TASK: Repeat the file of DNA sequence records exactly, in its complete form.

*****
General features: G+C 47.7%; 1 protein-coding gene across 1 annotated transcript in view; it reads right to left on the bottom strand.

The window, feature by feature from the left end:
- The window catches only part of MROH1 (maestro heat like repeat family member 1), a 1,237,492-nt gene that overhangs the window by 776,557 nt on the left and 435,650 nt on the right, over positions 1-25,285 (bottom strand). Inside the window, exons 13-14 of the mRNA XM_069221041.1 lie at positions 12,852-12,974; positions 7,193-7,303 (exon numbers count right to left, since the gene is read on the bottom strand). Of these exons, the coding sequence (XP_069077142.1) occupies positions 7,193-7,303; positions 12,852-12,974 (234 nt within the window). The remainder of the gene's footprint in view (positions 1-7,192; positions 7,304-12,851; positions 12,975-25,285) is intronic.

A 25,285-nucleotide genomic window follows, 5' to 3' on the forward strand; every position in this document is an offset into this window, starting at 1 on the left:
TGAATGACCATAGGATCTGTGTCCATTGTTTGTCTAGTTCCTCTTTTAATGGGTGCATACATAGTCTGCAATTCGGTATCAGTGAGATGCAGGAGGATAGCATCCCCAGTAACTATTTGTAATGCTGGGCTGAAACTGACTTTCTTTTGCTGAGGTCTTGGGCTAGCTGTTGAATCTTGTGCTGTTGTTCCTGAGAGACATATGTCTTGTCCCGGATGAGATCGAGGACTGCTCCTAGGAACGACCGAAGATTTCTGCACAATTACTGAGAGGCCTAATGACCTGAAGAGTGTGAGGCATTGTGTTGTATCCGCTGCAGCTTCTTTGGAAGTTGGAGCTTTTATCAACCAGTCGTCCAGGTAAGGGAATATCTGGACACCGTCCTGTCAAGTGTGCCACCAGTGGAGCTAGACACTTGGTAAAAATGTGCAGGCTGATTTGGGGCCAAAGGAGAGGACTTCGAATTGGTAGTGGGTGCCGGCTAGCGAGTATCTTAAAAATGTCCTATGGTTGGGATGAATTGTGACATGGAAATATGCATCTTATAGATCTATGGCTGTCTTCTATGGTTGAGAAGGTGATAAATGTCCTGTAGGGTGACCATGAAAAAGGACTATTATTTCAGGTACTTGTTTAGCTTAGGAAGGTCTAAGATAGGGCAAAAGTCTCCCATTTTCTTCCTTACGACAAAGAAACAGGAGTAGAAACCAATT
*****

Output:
General features: G+C 47.7%; 1 protein-coding gene across 1 annotated transcript in view; it reads right to left on the bottom strand.

The window, feature by feature from the left end:
- The window catches only part of MROH1 (maestro heat like repeat family member 1), a 1,237,492-nt gene that overhangs the window by 776,557 nt on the left and 435,650 nt on the right, over positions 1-25,285 (bottom strand). Inside the window, exons 13-14 of the mRNA XM_069221041.1 lie at positions 12,852-12,974; positions 7,193-7,303 (exon numbers count right to left, since the gene is read on the bottom strand). Of these exons, the coding sequence (XP_069077142.1) occupies positions 7,193-7,303; positions 12,852-12,974 (234 nt within the window). The remainder of the gene's footprint in view (positions 1-7,192; positions 7,304-12,851; positions 12,975-25,285) is intronic.

A 25,285-nucleotide genomic window follows, 5' to 3' on the forward strand; every position in this document is an offset into this window, starting at 1 on the left:
TGAATGACCATAGGATCTGTGTCCATTGTTTGTCTAGTTCCTCTTTTAATGGGTGCATACATAGTCTGCAATTCGGTATCAGTGAGATGCAGGAGGATAGCATCCCCAGTAACTATTTGTAATGCTGGGCTGAAACTGACTTTCTTTTGCTGAGGTCTTGGGCTAGCTGTTGAATCTTGTGCTGTTGTTCCTGAGAGACATATGTCTTGTCCCGGATGAGATCGAGGACTGCTCCTAGGAACGACCGAAGATTTCTGCACAATTACTGAGAGGCCTAATGACCTGAAGAGTGTGAGGCATTGTGTTGTATCCGCTGCAGCTTCTTTGGAAGTTGGAGCTTTTATCAACCAGTCGTCCAGGTAAGGGAATATCTGGACACCGTCCTGTCAAGTGTGCCACCAGTGGAGCTAGACACTTGGTAAAAATGTGCAGGCTGATTTGGGGCCAAAGGAGAGGACTTCGAATTGGTAGTGGGTGCCGGCTAGCGAGTATCTTAAAAATGTCCTATGGTTGGGATGAATTGTGACATGGAAATATGCATCTTATAGATCTATGGCTGTCTTCTATGGTTGAGAAGGTGATAAATGTCCTGTAGGGTGACCATGAAAAAGGACTATTATTTCAGGTACTTGTTTAGCTTAGGAAGGTCTAAGATAGGGCAAAAGTCTCCCATTTTCTTCCTTACGACAAAGAAACAGGAGTAGAAACCAATT